U.S. officials gave the Taliban a list of names of American citizens and Afghan allies to expedite their evacuation out of the country, but critics say they essentially handed terrorists a ‘kill list.’
“Basically, they just put all those Afghans on a kill list,” an anonymous defense official claimed. “It’s just appalling and shocking and makes you feel unclean.”
At a Thursday news conference, President Biden confirmed the practice of the U.S. military contacting the Taliban military with requests to let bus loads of people through checkpoints, but could not confirm or deny the existence of specific manifests.
“I can’t tell you with any certitude that there’s actually been a list of names,” he commented. “There may have been. But I know of no circumstance. It doesn’t mean that it doesn’t exist, that here’s the names of 12 people, they’re coming, let them through. It could very well have happened.”
Secretary of State Antony Blinken flat out denied the actuality of such lists insisting “it’s simply not the case,” but later confirmed the U.S. had given the Taliban names of bus bound evacuees.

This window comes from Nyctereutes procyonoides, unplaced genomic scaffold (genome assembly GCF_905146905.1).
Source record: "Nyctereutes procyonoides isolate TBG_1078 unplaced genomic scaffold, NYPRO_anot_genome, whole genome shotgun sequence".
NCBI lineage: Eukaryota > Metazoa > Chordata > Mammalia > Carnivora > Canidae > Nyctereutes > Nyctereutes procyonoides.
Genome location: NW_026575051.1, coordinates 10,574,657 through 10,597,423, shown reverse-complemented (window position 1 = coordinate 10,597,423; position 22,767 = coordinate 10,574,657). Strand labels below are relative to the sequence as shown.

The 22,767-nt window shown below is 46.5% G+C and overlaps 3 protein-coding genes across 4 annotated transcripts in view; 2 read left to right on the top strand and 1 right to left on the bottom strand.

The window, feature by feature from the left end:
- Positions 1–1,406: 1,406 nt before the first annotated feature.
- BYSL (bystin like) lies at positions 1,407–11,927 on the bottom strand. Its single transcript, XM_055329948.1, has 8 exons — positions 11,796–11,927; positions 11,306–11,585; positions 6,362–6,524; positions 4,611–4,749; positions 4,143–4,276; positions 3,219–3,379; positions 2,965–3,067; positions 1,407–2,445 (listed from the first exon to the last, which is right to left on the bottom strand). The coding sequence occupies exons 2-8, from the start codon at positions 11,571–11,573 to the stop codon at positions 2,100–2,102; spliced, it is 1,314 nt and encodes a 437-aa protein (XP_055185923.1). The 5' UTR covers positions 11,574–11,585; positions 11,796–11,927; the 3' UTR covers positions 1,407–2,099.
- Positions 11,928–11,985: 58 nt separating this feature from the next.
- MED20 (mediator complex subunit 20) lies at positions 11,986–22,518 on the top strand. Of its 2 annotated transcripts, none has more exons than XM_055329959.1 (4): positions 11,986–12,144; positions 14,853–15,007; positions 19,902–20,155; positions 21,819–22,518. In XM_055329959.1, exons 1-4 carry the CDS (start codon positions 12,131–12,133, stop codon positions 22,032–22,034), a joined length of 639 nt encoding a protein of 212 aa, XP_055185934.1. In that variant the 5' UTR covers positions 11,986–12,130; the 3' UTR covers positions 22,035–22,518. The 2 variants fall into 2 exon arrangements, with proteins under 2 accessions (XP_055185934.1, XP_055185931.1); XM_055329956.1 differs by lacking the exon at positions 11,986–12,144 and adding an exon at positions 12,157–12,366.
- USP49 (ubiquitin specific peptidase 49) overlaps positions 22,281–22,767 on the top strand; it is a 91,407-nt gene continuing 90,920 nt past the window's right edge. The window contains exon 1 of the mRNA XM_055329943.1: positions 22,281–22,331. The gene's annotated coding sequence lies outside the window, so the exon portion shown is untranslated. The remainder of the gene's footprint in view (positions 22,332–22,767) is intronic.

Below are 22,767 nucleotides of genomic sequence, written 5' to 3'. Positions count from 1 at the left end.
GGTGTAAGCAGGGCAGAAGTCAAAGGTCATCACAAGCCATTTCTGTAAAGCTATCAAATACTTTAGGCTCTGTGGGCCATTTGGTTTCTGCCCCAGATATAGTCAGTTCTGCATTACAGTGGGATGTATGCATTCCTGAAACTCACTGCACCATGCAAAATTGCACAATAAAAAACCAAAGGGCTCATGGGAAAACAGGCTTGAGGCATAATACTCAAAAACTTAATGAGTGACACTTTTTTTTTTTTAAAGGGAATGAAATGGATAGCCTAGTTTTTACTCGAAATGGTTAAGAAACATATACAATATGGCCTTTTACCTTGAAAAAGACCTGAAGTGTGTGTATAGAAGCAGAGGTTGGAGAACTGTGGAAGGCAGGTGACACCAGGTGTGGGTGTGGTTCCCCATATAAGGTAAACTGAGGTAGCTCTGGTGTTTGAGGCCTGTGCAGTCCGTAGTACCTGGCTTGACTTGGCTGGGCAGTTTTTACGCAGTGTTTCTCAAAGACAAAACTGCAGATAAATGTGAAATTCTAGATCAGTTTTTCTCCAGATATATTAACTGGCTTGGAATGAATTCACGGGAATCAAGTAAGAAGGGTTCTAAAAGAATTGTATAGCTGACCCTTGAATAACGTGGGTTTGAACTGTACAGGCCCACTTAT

“The idea that we’ve done anything to put at further risk those that were trying to help leave the country is simply wrong. And the idea that we shared lists of Americans or others with the Taliban is simply wrong,” Blinken said to “Meet the Press’s” Chuck Todd.
When Todd asked what U.S. officials had shared, Blinken said that they did in fact share names of evacuees with the Taliban.
“When you’re trying to get a bus or a group of people through and you need to show a manifest to do that — particularly in cases where people don’t have the necessary credentials on them or documents on them — then you’ll share names of the lists of people on the bus so they can be assured those are the people we’re looking to bring in,” Blinken explained.
Despite the admission, he stood by the process. “By definition, that’s exactly what’s happened,” he continued. “But the idea that we put anyone in any further jeopardy is simply wrong.”